Insights · December 1st, 2007

The Canadian paper, The Globe and Mail, did a phone interview with me over the Thanksgiving weekend (they interviewed a number of futurists). They asked great questions, and I won’t steal their thunder by repeating them here, except for one. They wanted to know what the “big business trend” will be in 2018.

I thought about it a lot. Out of all the questions – which I had in advance by an email – this was the toughest one for me.


Well, that’s the big business trend of the now. Just this week, Microsoft and Google announced big support for environmental initiative – Google in the clean energy area, and Microsoft by creating the title “Chief Environmental Strategist” and giving the job to a senior, and probably capable, person. So by 2018, green had better be like business process reengineering – more of a way of life for the successful than a new trend.

But green is going to influence another trend. Think transparency. The green movement is one driver – consumer’s desire to hold businesses accountable is growing. Countries too; look at the reaction to the China lead paint on toys debacle.

And green’s not the only push on transparency. SOX and other regulations almost all push transparency. The information economy shines light in a lot of places, as do the many of us out blogging. And lights that shine on the internet are immediately almost worldwide.

The millennial generation’s tendency to believe that information wants to free and that copyright is, at best, barely worth noticing may extend to trade secrets and business practices.

As we more fully implement web 2.0 and web 3.0 technologies, the relationship between service provider and consumer are graying around the edges, thinning of you will, into a more transparent fog of collaboration between customer and service provider (and means much of the service provider’s process must be exposed).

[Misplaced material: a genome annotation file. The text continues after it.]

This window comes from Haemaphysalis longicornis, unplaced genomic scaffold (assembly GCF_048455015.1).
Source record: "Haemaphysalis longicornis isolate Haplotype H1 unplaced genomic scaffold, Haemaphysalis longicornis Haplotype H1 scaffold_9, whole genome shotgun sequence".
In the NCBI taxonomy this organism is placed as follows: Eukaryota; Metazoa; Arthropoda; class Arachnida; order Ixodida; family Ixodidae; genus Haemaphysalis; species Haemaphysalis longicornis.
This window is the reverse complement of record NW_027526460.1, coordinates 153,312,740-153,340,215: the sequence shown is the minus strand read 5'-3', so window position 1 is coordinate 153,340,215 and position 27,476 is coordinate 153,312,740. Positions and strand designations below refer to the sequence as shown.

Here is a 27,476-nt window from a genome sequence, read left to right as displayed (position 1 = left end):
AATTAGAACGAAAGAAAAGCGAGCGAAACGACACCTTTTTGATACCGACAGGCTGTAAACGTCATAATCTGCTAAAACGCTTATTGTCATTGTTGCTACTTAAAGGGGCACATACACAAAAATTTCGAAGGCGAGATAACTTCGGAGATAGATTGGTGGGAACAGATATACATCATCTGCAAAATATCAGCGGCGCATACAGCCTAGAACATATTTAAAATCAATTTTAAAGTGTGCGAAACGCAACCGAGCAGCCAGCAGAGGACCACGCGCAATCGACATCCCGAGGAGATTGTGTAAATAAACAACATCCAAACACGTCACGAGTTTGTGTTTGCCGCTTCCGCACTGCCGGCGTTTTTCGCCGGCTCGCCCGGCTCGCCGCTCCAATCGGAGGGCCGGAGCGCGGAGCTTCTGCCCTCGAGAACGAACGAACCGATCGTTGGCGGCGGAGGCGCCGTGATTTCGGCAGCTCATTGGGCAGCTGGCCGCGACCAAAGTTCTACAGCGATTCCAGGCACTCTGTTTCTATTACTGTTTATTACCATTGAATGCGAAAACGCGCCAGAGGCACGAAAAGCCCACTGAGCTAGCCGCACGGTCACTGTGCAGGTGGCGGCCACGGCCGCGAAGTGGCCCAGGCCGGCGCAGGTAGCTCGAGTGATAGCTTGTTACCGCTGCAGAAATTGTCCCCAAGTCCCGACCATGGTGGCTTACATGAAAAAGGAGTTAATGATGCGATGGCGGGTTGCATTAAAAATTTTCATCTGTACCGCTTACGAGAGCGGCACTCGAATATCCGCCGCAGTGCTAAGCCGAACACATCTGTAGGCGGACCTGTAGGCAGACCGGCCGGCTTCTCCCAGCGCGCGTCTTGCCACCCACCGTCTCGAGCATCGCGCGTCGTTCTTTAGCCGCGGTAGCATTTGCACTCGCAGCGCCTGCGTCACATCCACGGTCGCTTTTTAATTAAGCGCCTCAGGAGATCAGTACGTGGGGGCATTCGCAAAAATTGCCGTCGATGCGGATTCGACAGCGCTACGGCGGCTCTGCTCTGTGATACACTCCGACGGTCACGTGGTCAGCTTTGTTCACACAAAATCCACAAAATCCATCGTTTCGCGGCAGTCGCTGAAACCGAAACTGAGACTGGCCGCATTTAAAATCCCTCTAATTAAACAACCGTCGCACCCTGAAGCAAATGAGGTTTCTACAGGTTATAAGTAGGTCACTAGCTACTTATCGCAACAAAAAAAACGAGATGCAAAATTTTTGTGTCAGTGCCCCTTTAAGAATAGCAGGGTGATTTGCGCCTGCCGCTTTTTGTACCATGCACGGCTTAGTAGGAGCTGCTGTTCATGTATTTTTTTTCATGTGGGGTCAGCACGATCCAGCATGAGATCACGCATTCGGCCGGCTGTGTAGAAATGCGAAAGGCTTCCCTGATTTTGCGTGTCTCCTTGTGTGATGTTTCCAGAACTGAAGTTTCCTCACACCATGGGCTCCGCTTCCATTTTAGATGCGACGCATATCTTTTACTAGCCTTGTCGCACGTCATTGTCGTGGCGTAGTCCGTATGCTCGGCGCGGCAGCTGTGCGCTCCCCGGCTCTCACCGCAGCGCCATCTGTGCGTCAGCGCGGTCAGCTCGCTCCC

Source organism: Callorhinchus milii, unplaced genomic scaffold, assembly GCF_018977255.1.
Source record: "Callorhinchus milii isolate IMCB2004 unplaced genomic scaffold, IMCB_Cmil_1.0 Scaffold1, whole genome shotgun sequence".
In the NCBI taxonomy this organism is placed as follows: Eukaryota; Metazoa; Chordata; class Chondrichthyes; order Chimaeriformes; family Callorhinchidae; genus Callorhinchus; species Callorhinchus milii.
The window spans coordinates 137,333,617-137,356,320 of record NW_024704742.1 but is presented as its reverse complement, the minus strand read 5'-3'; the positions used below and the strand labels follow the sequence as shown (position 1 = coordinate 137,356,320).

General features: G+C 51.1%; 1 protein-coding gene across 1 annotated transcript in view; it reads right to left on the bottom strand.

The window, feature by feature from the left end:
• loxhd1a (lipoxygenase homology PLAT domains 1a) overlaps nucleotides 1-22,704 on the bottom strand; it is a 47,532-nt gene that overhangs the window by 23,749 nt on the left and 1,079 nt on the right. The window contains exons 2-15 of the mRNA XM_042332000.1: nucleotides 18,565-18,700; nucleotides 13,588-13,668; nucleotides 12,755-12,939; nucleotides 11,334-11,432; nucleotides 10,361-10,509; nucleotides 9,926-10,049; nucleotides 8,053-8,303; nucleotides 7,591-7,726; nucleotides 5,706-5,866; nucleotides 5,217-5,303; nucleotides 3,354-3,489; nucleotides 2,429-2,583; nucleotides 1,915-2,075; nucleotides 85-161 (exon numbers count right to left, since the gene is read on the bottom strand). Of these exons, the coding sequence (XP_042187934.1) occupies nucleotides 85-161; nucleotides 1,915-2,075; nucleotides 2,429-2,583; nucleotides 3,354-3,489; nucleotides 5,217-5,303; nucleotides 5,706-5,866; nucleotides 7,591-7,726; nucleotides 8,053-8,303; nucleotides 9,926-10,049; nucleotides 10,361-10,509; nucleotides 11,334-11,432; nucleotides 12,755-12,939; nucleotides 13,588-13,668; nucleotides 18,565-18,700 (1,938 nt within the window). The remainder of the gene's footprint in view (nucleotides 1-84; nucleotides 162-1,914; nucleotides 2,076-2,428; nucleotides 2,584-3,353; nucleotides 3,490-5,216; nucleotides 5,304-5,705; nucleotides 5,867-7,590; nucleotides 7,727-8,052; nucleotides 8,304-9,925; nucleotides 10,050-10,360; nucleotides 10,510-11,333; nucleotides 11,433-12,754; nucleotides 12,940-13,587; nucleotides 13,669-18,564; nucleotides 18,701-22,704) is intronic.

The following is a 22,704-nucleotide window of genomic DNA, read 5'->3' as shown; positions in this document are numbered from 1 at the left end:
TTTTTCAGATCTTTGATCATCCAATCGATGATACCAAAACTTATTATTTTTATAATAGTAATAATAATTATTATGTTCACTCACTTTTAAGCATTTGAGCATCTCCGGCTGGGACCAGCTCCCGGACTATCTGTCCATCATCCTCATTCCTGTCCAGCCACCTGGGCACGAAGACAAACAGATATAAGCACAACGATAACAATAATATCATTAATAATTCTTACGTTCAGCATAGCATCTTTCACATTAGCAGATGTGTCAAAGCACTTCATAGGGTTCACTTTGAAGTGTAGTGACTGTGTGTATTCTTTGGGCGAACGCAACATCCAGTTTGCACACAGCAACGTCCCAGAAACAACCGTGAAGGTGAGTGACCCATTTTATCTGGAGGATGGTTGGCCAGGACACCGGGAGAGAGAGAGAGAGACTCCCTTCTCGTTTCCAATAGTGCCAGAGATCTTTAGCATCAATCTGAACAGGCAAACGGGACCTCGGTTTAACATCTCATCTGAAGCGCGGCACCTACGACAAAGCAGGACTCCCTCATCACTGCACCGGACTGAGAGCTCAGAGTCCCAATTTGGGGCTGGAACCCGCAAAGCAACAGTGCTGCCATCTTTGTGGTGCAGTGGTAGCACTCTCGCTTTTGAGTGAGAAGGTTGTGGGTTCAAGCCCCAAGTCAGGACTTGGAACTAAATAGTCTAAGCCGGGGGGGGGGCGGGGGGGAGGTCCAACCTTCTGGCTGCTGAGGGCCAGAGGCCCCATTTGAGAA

So what did I say the trend of 2018 would be? I said accountability. Because transparency creates accountability like nothing else. How many of us will steal from the cookie jar while mom is watching?

Because customers are going to care that they get green, organic, non-toxic, light-on-th-earth, made with renewable eneregy or reweble forests products, and all using good business practices, comapnies will be accountable to consumers on those issues, and more.

The word accountability was, however, met with dead silence.

I didn’t have a better one right then, with the phone at my ear and a cold wind howling in off the Washington shoreline.

Transparency? Too David Brin (although I love his book, the Transparent Society, and it did influence my thinking here)

Morality? Too religious right, even if accountability does tend to enforce morality.

Inner light? Too new age.

Open? Sounds like open source, but hey, that’s one of the drivers here. Not quite right. And we won’t get to complete openness anyway – there will always be some protecting of trade secrets – and should be.

So maybe what we’ll have is “The Visible Business.” I kind of like the sound of that one.

Brenda Cooper

Business & Economy
Nikolas Badminton – Chief Futurist

Nikolas Badminton

Nikolas is the Chief Futurist of the Futurist Think Tank. He is world-renowned futurist speaker, a Fellow of The RSA, and has worked with over 300 of the world’s most impactful companies to establish strategic foresight capabilities, identify trends shaping our world, help anticipate unforeseen risks, and design equitable futures for all. In his new book – ‘Facing Our Futures’ – he challenges short-term thinking and provides executives and organizations with the foundations for futures design and the tools to ignite curiosity, create a framework for futures exploration, and shift their mindset from what is to WHAT IF…

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